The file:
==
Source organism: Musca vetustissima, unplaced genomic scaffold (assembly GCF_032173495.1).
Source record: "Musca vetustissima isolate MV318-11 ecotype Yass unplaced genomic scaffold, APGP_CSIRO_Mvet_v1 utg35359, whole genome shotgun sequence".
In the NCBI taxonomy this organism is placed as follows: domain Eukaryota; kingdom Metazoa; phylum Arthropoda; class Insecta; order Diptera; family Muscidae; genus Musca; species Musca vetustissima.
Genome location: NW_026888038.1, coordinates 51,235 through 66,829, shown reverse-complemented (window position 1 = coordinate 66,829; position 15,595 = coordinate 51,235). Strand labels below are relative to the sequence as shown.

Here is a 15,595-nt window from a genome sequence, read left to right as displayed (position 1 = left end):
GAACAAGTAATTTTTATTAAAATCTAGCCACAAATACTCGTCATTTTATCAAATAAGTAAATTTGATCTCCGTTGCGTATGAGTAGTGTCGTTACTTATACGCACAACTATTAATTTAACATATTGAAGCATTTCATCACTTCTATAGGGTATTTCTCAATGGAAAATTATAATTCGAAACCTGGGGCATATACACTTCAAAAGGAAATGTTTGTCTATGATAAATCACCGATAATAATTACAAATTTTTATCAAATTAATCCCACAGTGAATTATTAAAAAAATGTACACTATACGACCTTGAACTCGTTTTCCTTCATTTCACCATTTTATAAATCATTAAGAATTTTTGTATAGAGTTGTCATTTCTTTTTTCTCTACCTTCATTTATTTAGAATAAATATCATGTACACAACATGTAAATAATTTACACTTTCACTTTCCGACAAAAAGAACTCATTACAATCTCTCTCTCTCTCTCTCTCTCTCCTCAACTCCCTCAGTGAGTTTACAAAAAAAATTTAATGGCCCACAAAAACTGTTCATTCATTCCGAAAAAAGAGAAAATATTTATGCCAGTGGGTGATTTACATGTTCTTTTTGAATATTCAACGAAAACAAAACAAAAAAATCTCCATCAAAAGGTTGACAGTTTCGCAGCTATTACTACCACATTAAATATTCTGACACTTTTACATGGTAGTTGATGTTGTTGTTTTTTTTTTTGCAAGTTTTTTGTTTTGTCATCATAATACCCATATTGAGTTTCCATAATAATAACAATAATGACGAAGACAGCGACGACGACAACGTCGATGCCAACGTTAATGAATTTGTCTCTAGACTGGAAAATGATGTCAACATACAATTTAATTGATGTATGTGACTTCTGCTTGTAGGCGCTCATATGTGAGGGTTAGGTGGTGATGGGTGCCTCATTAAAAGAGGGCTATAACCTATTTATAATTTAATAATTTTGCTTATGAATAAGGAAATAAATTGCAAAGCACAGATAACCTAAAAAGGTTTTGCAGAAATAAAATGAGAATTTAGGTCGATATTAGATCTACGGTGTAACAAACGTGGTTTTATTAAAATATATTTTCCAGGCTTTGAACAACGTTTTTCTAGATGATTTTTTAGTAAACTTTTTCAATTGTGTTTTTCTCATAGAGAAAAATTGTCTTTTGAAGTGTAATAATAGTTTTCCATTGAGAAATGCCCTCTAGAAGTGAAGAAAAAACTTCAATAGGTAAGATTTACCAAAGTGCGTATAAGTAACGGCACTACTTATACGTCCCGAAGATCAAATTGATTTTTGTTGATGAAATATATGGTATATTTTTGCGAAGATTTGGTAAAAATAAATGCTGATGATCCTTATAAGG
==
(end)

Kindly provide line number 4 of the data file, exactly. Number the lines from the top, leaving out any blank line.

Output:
Genome location: NW_026888038.1, coordinates 51,235 through 66,829, shown reverse-complemented (window position 1 = coordinate 66,829; position 15,595 = coordinate 51,235). Strand labels below are relative to the sequence as shown.